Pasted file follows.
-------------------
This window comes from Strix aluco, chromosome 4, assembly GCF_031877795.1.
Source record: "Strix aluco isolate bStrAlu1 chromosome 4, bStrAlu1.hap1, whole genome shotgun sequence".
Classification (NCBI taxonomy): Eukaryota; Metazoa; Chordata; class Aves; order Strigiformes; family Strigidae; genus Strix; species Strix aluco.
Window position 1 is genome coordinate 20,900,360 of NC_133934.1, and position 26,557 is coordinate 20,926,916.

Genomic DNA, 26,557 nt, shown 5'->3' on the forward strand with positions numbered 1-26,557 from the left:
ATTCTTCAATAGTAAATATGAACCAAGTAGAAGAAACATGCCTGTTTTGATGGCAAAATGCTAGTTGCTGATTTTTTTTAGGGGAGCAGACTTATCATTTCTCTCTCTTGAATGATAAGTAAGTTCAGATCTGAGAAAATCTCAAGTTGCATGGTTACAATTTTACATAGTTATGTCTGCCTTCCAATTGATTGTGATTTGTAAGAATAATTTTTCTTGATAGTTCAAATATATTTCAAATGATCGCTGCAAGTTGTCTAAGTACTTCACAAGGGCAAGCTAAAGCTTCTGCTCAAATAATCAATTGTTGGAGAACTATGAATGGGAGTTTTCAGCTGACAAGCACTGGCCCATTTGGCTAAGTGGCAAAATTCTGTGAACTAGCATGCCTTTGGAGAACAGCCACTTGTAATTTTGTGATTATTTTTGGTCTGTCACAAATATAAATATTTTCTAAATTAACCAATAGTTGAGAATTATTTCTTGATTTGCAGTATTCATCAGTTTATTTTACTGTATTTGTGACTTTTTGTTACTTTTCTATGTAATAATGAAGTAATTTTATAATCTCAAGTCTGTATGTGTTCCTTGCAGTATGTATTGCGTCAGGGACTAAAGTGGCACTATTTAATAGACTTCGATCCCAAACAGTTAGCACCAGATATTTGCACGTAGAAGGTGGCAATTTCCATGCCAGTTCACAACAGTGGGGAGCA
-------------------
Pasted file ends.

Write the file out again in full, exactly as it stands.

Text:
This window comes from Strix aluco, chromosome 4, assembly GCF_031877795.1.
Source record: "Strix aluco isolate bStrAlu1 chromosome 4, bStrAlu1.hap1, whole genome shotgun sequence".
Classification (NCBI taxonomy): Eukaryota; Metazoa; Chordata; class Aves; order Strigiformes; family Strigidae; genus Strix; species Strix aluco.
Window position 1 is genome coordinate 20,900,360 of NC_133934.1, and position 26,557 is coordinate 20,926,916.

Genomic DNA, 26,557 nt, shown 5'->3' on the forward strand with positions numbered 1-26,557 from the left:
ATTCTTCAATAGTAAATATGAACCAAGTAGAAGAAACATGCCTGTTTTGATGGCAAAATGCTAGTTGCTGATTTTTTTTAGGGGAGCAGACTTATCATTTCTCTCTCTTGAATGATAAGTAAGTTCAGATCTGAGAAAATCTCAAGTTGCATGGTTACAATTTTACATAGTTATGTCTGCCTTCCAATTGATTGTGATTTGTAAGAATAATTTTTCTTGATAGTTCAAATATATTTCAAATGATCGCTGCAAGTTGTCTAAGTACTTCACAAGGGCAAGCTAAAGCTTCTGCTCAAATAATCAATTGTTGGAGAACTATGAATGGGAGTTTTCAGCTGACAAGCACTGGCCCATTTGGCTAAGTGGCAAAATTCTGTGAACTAGCATGCCTTTGGAGAACAGCCACTTGTAATTTTGTGATTATTTTTGGTCTGTCACAAATATAAATATTTTCTAAATTAACCAATAGTTGAGAATTATTTCTTGATTTGCAGTATTCATCAGTTTATTTTACTGTATTTGTGACTTTTTGTTACTTTTCTATGTAATAATGAAGTAATTTTATAATCTCAAGTCTGTATGTGTTCCTTGCAGTATGTATTGCGTCAGGGACTAAAGTGGCACTATTTAATAGACTTCGATCCCAAACAGTTAGCACCAGATATTTGCACGTAGAAGGTGGCAATTTCCATGCCAGTTCACAACAGTGGGGAGCA